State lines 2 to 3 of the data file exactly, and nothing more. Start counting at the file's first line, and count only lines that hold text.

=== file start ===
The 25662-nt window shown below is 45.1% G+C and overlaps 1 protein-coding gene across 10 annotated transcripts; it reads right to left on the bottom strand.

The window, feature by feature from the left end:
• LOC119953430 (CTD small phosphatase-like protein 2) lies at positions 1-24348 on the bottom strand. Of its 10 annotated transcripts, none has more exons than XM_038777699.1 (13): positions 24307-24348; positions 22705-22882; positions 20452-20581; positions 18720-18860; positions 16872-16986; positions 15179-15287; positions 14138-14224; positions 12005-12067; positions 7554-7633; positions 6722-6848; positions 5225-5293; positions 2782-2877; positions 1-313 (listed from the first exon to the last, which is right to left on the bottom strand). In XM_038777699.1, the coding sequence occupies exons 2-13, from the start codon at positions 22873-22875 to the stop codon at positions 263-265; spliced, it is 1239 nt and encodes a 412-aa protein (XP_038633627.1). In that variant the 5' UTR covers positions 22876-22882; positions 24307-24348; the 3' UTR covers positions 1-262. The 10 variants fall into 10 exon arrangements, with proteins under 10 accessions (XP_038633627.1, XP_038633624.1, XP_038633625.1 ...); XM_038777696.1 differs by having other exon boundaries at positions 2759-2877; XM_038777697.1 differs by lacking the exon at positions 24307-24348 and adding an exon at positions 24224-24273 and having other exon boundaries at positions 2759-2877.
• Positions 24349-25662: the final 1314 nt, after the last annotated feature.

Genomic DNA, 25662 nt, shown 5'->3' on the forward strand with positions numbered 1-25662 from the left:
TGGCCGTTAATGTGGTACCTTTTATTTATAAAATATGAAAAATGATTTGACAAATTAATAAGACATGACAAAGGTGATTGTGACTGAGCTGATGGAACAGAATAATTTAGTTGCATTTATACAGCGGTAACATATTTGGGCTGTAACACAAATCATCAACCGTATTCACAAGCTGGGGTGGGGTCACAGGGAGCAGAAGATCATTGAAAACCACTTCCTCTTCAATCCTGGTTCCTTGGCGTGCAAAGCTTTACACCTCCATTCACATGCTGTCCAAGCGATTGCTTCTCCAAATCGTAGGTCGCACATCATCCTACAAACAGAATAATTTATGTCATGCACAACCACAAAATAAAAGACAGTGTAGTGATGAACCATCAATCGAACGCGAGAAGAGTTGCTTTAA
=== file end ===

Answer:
The window, feature by feature from the left end:
• LOC119953430 (CTD small phosphatase-like protein 2) lies at positions 1-24348 on the bottom strand. Of its 10 annotated transcripts, none has more exons than XM_038777699.1 (13): positions 24307-24348; positions 22705-22882; positions 20452-20581; positions 18720-18860; positions 16872-16986; positions 15179-15287; positions 14138-14224; positions 12005-12067; positions 7554-7633; positions 6722-6848; positions 5225-5293; positions 2782-2877; positions 1-313 (listed from the first exon to the last, which is right to left on the bottom strand). In XM_038777699.1, the coding sequence occupies exons 2-13, from the start codon at positions 22873-22875 to the stop codon at positions 263-265; spliced, it is 1239 nt and encodes a 412-aa protein (XP_038633627.1). In that variant the 5' UTR covers positions 22876-22882; positions 24307-24348; the 3' UTR covers positions 1-262. The 10 variants fall into 10 exon arrangements, with proteins under 10 accessions (XP_038633627.1, XP_038633624.1, XP_038633625.1 ...); XM_038777696.1 differs by having other exon boundaries at positions 2759-2877; XM_038777697.1 differs by lacking the exon at positions 24307-24348 and adding an exon at positions 24224-24273 and having other exon boundaries at positions 2759-2877.